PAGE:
[2:19-23]  Matthew goes on to tell his readers of the holy family’s return to Palestine and how they came to settle in Nazareth. It was not until Herod had died that there was any change in the situation. As long as the tyrant lived, there was danger in Palestine, but his death removed the threat. Matthew records a divine message conveyed in a dream and is making clear that God’s power and God’s oversight extended to Egypt. His angel appeared there and gave Joseph directions. The return, like the flight, was undertaken at divine direction. An explanation is added, characteristically introduced by for; Matthew loves to give reasons. He does not name Herod, but refers to the death of those who sought the child’s life. The angel is saying that there is nothing to fear, no barrier to their going back to their own country. For the fourth time we have a reference to Joseph rising and taking the young child and his mother [13,14,20]. Joseph was obedient. He had received the divine instruction, so he entered the land of Israel. The return to Israel was due to the divine direction, but the precise location arose from Joseph’s fear, together with another dream. Matthew says nothing about where Joseph and Mary’s home was previously, but Luke tells us that they had lived in Nazareth before going to Bethlehem [Luke 1:26; 2:4]. Perhaps they would have liked to make their home in the city of David, especially in view of the circumstances attending Jesus’ birth. But there was a difficulty arising from the fact that that area was now ruled by Archelaus. This son of Herod was made ruler of Judea, Idumea, and Samaria when Herod died, but it did not take long for his incompetence to become apparent, and the Romans deposed him in A.D. 6. He was noted for his cruelty even in an age when cruel men were not scarce, so it is not surprising that Joseph feared to settle in this man’s dominions. His fear was reinforced by further divine direction in a dream, though on this occasion we are not told what precise instructions he was given. But the upshot of it all was that he went to the district of Galilee, the city of Nazareth to live. We should not read too much into city; the Greek language does not have a word equivalent to our “town. “We should understand that Nazareth was more than a hamlet, but not that it was a bustling metropolis. It was apparently not an important place. Matthew finds another fulfillment of prophecy in this choice of domicile. They lived there so that prophecy might be fulfilled:  He shall be called a Nazarene.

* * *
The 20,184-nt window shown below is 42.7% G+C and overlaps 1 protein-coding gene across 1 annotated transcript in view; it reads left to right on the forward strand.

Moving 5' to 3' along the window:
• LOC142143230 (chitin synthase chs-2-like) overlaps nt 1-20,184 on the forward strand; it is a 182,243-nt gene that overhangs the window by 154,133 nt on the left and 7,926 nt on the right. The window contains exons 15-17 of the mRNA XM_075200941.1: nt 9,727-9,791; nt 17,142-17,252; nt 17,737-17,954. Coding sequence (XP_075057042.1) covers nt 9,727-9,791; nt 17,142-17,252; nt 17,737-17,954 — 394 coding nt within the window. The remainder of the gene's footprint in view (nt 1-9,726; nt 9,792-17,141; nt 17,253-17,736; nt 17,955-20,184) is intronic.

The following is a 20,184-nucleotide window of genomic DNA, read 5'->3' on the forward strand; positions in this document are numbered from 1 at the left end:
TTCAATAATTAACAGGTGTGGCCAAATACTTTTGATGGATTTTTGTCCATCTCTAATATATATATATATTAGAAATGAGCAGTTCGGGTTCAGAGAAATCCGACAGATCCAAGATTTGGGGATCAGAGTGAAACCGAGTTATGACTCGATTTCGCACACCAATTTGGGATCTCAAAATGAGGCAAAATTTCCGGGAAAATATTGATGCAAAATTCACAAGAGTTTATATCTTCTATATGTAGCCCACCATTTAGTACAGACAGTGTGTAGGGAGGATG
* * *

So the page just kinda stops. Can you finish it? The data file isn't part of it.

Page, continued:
Questions for Discussion:

 

1.         Matthew tells the story of Mary’s pregnancy from the viewpoint of Joseph. Imagine what Joseph was thinking and feeling when he discovered that his betrothed was pregnant. What do we learn about Joseph’s character in these verses? What role did Joseph play in the birth and early years of Jesus [see 1:24-25; 2:13-15, 19-23]?

 

2.         In this passage there are two names given to the child that answer two questions. The names are Jesus and Immanuel. The questions are: Who is this child? Why did he come? The name Immanuel answers the first question, while Jesus answers the second question. Explain what these two names mean and how they answer the questions. This Christmas focus your individual thoughts and the thoughts of your family on these two names and these two questions.

 

References:

Matthew, volume 1, James Boice, Baker.

Matthew, volume 1, Daniel Doriani, REC, P&R Publishing.

The Gospel of Matthew, R. T. France, Eerdmans.

The Gospel According to Matthew, Leon Morris, Eerdmans.